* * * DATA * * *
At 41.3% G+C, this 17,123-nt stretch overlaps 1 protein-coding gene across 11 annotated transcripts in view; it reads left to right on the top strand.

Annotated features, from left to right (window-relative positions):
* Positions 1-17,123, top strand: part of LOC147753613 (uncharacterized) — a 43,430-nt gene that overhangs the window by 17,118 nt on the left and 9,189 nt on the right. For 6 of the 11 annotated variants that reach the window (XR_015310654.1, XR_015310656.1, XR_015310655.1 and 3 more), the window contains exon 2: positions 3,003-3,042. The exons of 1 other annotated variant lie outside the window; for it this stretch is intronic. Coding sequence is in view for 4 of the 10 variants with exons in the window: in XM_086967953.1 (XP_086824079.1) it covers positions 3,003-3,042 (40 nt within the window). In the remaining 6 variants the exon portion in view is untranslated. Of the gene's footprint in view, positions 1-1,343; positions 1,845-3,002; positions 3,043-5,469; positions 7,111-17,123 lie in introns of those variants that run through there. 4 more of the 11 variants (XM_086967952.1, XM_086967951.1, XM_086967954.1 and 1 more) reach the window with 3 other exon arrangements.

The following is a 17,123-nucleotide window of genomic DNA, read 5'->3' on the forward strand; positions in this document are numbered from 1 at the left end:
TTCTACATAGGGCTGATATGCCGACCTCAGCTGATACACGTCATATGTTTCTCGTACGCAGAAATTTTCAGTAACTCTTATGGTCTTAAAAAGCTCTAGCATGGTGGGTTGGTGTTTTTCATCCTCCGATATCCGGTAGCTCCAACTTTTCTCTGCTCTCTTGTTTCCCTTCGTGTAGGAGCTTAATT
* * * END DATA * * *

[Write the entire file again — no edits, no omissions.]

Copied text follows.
At 41.3% G+C, this 17,123-nt stretch overlaps 1 protein-coding gene across 11 annotated transcripts in view; it reads left to right on the top strand.

Annotated features, from left to right (window-relative positions):
* Positions 1-17,123, top strand: part of LOC147753613 (uncharacterized) — a 43,430-nt gene that overhangs the window by 17,118 nt on the left and 9,189 nt on the right. For 6 of the 11 annotated variants that reach the window (XR_015310654.1, XR_015310656.1, XR_015310655.1 and 3 more), the window contains exon 2: positions 3,003-3,042. The exons of 1 other annotated variant lie outside the window; for it this stretch is intronic. Coding sequence is in view for 4 of the 10 variants with exons in the window: in XM_086967953.1 (XP_086824079.1) it covers positions 3,003-3,042 (40 nt within the window). In the remaining 6 variants the exon portion in view is untranslated. Of the gene's footprint in view, positions 1-1,343; positions 1,845-3,002; positions 3,043-5,469; positions 7,111-17,123 lie in introns of those variants that run through there. 4 more of the 11 variants (XM_086967952.1, XM_086967951.1, XM_086967954.1 and 1 more) reach the window with 3 other exon arrangements.

The following is a 17,123-nucleotide window of genomic DNA, read 5'->3' on the forward strand; positions in this document are numbered from 1 at the left end:
TTCTACATAGGGCTGATATGCCGACCTCAGCTGATACACGTCATATGTTTCTCGTACGCAGAAATTTTCAGTAACTCTTATGGTCTTAAAAAGCTCTAGCATGGTGGGTTGGTGTTTTTCATCCTCCGATATCCGGTAGCTCCAACTTTTCTCTGCTCTCTTGTTTCCCTTCGTGTAGGAGCTTAATT